NY Top Cop almost conned Jagdeo of US$7M
Disgraced former Commissioner of Police of New York, Bernard Kerik, was granted a lucrative US$7M ($1.4B) security contract by the Guyana government back in 2006, says a revealing book by former Newsday police reporter and columnist, Leonard Levitt.
Kerik would later lose the contract after investigations in wrongdoings by the US government intensified against him.
Titled, “NYPD Confidential- Power and Corruption in the Country’s Greatest Police Force”, and published in 2009, the book follows the rise and fall of former Police Commissioners Lee Brown, Bill Bratton, Howard Safir and the now-jailed Kerik.
A grand jury of the United States District Court for the Southern District of New York issued a 16-count indictment against Kerik on November 8, 2007, alleging conspiracy, mail fraud, wire fraud,
and lying to the Internal Revenue Service.
Kerik surrendered to authorities the next day and pleaded not guilty to all charges. On October 20, 2009, his bail was revoked and he was jailed pending trial. On November 5, 2009, he pleaded guilty to eight charges in a plea bargain with prosecutors who recommended a jail sentence of 27 to 33 months. Kerik was sentenced to four years in federal prison on February 18, 2010.
On March 30, 2011, he lost his appeal in federal court to have his four-year sentence reduced.
During his courtroom trial, Levitt asked Kerik, according to the book, how he was handling the situation.
“I stay mad,” he answered. The investigators had taken his passport and he could not leave the US. That ended his contracts in Guyana and in Jordan.
In August 2006, former President Bharrat Jagdeo announced that Kerik, a decorated former top cop of New York and Chairman and Chief Executive Officer of the Kerik Group, will be an integral part of the planned restructuring of the Guyana Police Force.
The move was a criticized at the time because of investigations against the American. But Jagdeo had insisted on keeping Kerik and his company.
Kerik’s firm would have assisted in the US$20M reformation plan that government was footing through a loan from the Inter-American Development Bank.
“I met with him and he will be working with us during the post-Elections period along with the Scottish Police and the British Government in the reform process,” the President confirmed at a media conference hosted at Office of the President, which focused mainly on the August 8 wanton killings on the East Bank Demerara. At that time, a gang went on the rampage killing several persons in Bagotstown.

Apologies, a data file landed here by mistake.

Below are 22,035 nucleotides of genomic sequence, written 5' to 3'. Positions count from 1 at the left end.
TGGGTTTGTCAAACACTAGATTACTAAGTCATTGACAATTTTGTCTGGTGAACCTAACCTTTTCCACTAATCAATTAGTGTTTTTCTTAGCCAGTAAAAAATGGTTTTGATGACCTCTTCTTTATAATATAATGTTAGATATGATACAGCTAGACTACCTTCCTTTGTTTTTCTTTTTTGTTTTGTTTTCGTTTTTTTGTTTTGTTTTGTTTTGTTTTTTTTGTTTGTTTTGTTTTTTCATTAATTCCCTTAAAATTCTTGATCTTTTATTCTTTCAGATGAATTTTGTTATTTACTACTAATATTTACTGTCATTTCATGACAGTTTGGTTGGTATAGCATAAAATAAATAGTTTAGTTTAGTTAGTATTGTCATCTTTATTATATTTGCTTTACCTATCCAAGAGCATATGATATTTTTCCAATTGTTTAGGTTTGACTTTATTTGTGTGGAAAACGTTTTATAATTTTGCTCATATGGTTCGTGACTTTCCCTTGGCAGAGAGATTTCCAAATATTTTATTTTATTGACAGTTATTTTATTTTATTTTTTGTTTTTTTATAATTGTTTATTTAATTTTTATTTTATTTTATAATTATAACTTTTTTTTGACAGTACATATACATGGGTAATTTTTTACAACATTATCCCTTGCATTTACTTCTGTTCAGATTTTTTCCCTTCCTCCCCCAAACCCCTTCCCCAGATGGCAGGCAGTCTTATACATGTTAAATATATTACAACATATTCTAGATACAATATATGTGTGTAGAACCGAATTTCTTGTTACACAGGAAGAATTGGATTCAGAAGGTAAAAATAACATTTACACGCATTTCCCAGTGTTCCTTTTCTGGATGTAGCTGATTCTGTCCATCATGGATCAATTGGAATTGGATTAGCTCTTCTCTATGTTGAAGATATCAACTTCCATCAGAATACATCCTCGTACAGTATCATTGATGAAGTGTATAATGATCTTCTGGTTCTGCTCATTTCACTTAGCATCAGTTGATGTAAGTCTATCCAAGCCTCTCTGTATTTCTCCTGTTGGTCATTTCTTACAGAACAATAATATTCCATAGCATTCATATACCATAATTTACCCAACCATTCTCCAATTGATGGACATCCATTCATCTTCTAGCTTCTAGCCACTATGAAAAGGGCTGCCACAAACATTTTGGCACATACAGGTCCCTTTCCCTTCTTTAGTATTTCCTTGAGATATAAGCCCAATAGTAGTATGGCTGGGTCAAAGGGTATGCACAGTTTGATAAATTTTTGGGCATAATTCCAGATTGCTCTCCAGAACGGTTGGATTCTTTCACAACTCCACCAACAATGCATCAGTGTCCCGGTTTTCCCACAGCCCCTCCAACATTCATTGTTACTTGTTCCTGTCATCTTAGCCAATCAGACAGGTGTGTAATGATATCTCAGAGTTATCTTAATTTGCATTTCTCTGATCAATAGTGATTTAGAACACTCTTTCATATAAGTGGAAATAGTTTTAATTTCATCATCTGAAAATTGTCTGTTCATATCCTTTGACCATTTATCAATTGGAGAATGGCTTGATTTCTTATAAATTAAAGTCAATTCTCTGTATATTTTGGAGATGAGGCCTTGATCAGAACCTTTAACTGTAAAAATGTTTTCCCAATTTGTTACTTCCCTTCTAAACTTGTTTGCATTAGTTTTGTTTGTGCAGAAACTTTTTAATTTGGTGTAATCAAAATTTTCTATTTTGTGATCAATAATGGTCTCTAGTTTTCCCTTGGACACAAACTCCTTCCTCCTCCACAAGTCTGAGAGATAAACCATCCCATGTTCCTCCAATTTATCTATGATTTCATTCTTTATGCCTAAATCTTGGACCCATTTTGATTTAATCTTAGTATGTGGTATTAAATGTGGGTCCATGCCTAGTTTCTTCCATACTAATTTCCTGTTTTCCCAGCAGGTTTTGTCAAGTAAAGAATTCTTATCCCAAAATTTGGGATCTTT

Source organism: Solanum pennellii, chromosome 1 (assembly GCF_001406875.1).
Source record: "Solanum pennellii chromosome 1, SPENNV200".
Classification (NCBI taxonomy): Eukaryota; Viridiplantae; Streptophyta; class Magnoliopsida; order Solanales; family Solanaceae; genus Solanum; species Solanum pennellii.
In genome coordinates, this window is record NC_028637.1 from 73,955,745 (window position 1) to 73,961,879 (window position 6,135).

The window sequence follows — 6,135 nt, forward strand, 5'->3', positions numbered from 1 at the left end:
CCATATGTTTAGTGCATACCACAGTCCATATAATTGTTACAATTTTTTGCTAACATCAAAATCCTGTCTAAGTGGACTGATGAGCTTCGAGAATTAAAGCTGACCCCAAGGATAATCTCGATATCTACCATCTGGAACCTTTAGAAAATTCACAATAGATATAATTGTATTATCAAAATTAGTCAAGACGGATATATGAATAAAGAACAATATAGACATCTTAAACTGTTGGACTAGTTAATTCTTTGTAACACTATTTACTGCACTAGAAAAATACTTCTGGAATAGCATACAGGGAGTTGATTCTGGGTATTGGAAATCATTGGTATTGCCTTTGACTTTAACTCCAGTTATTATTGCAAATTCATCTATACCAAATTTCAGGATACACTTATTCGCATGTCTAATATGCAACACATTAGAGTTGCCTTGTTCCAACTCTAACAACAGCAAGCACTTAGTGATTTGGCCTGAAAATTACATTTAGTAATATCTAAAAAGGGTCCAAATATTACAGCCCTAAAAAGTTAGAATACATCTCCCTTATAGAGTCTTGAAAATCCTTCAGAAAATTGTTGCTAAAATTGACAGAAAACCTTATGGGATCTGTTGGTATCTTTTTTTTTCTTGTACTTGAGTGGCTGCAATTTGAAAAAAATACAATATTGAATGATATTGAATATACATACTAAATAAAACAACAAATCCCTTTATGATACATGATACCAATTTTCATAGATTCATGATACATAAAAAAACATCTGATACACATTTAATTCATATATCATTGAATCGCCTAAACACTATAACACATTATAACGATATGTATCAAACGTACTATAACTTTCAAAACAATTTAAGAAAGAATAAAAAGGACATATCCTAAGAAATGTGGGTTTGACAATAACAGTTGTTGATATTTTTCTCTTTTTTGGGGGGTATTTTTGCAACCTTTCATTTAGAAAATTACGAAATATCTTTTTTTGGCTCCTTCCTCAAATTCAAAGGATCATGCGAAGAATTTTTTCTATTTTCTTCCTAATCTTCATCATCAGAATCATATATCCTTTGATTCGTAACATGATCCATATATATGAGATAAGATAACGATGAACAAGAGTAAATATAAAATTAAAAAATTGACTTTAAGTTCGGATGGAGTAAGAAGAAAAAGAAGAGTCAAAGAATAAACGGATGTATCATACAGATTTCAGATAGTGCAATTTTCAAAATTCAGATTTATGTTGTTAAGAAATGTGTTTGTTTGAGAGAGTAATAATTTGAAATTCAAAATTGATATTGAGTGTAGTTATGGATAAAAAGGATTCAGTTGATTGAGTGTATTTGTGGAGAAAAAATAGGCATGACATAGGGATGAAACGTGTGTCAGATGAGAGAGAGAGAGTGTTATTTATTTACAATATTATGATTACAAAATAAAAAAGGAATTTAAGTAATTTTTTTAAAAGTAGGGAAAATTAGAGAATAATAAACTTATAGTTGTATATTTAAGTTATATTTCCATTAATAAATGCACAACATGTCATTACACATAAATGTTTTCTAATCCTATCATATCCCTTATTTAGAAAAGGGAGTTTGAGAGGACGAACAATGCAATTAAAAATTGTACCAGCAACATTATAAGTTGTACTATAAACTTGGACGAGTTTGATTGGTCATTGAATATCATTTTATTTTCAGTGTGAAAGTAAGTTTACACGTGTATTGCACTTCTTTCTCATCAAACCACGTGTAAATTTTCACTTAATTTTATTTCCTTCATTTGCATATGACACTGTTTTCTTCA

Kerik was fined in the United State for an ethic violation and Jagdeo had told the media his government is cognizant of this, but maintained that Kerik is being hired on the basis of his remarkable experience in law enforcement.
The President had further added that “Mr. Kerik has a firm and that firm will work with us. So it is not necessarily that Mr. Kerik would be heading a unit, but the firm will work with us on the reform of the Police Force.”
On June 30, 2006, after an eighteen-month investigation conducted by the Bronx District Attorney’s Office, Kerik pleaded “guilty” via a sworn statement in open court to two ethics violations (unclassified misdemeanors) and was ordered to pay $221,000 in fines at the 10-minute hearing.
Kerik acknowledged that he failed to document a personal loan on his annual New York City Conflict of Interest Report (a violation of the New York City Administrative Code) and accepting a gift from a New Jersey construction firm attempting to do business with the city (a violation of the New York City Charter).
On November 8, 2007, in White Plains, New York, Kerik was indicted by a federal grand jury on charges of conspiracy, tax fraud and making false statements. Prosecutors say Kerik received about $255,000 in renovations to his Riverdale, Bronx, apartment from a company seeking to do business with the city of New York and concealed the income from the Internal Revenue Service.
The indictment also charged that Kerik made several false statements to the White House (in his background information statement regarding his Department of Homeland Security appointment) and other federal officials.
Kerik is currently incarcerated at a Federal prison camp, the Federal Correctional Institution, located in Cumberland, Maryland and could walk out a free man next year.